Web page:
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We thank the staff at the Advanced Photon Source beamline 24-ID, the National Synchrotron Light Source beamlines X25 and X29A. We are grateful to Josef Jiricny (University of Zurich) for the kind gift of the human FAN1 cDNA and Dr. Valeria Busygina, who purified the first batch of full-length FAN1 in the lab, and Mr. William Elliason (Yale Center of Structural Biology core facility), who provided technical support for the SEC MALLS experiment. This work was supported by an Alex’s Lemonade Stand Foundation Innovation Award and a March of Dimes Foundation Basil O’Connor Starter Scholar Research award (Y.X.), and by grants ES015252, ES015632 and CA168635 from the US National Institutes of Health.

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Authors and Affiliations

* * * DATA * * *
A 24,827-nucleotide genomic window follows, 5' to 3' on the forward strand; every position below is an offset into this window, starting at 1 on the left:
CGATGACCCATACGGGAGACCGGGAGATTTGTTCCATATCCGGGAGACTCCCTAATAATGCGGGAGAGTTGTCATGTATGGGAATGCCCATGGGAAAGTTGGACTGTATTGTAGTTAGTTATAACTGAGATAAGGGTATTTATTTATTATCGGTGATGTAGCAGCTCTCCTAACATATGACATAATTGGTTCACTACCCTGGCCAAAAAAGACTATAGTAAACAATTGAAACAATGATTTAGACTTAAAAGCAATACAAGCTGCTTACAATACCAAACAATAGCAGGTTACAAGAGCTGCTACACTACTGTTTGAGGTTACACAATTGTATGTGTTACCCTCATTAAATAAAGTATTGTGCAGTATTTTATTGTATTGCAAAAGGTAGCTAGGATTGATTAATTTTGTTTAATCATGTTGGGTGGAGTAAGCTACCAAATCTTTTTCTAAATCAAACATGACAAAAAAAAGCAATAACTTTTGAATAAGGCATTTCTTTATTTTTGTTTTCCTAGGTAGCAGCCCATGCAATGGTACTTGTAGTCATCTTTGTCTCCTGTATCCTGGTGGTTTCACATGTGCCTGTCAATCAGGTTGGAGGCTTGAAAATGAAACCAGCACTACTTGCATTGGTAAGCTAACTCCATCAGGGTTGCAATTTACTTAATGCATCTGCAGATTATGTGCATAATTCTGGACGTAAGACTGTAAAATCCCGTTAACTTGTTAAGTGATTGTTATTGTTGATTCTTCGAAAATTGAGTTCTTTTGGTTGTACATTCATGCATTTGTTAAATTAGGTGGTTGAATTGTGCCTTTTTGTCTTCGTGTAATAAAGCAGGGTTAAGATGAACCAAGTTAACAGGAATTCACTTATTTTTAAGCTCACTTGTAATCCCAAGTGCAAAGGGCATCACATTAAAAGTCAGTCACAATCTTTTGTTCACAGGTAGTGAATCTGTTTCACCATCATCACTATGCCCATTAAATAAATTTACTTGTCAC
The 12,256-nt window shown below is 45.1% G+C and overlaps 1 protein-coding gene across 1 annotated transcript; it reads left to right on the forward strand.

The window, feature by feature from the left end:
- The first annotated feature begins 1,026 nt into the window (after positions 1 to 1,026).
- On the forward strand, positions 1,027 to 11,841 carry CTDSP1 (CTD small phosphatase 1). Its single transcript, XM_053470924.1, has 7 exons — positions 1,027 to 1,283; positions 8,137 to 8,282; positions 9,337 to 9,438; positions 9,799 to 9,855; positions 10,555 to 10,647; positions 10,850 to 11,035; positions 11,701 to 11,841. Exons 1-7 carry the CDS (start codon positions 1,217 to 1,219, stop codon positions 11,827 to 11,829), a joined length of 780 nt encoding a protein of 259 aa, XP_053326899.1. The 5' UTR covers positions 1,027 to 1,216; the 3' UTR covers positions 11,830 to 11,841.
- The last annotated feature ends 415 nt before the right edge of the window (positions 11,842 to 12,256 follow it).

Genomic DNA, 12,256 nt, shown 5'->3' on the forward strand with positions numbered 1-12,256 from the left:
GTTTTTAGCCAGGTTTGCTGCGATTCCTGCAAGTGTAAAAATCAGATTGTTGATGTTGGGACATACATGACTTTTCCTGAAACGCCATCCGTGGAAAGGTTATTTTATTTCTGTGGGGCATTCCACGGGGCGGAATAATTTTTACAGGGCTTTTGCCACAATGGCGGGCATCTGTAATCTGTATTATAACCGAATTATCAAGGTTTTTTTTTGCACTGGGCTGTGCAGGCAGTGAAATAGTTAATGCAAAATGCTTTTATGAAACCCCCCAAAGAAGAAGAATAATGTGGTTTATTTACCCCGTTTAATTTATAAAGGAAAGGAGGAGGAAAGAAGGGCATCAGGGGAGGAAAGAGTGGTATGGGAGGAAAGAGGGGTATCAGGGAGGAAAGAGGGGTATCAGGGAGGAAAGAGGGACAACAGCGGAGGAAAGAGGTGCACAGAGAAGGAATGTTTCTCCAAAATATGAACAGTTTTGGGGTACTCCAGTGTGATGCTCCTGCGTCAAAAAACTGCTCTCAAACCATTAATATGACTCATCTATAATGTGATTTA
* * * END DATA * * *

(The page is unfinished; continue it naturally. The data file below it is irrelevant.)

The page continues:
Q.Z. and Y.X. determined the FAN1-DNA crystal structures; Q.Z., X.X. and S.L. performed the in vitro mutagenesis, protein purification and biochemical experiments; P.S. supervised the biochemical experiments; P.S. and Y.X. supervised the research; Q.Z., X.X., S.L., P.S. and Y.X. wrote the manuscript.

Corresponding authors

Correspondence to Patrick Sung or Yong Xiong.

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The authors declare no competing financial interests.

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Supplementary Figures 1-8, Supplementary Tables 1-2, and Supplementary References (PDF 1315 kb)

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Zhao, Q., Xue, X., Longerich, S. et al. Structural insights into 5′ flap DNA unwinding and incision by the human FAN1 dimer. Nat Commun 5, 5726 (2014).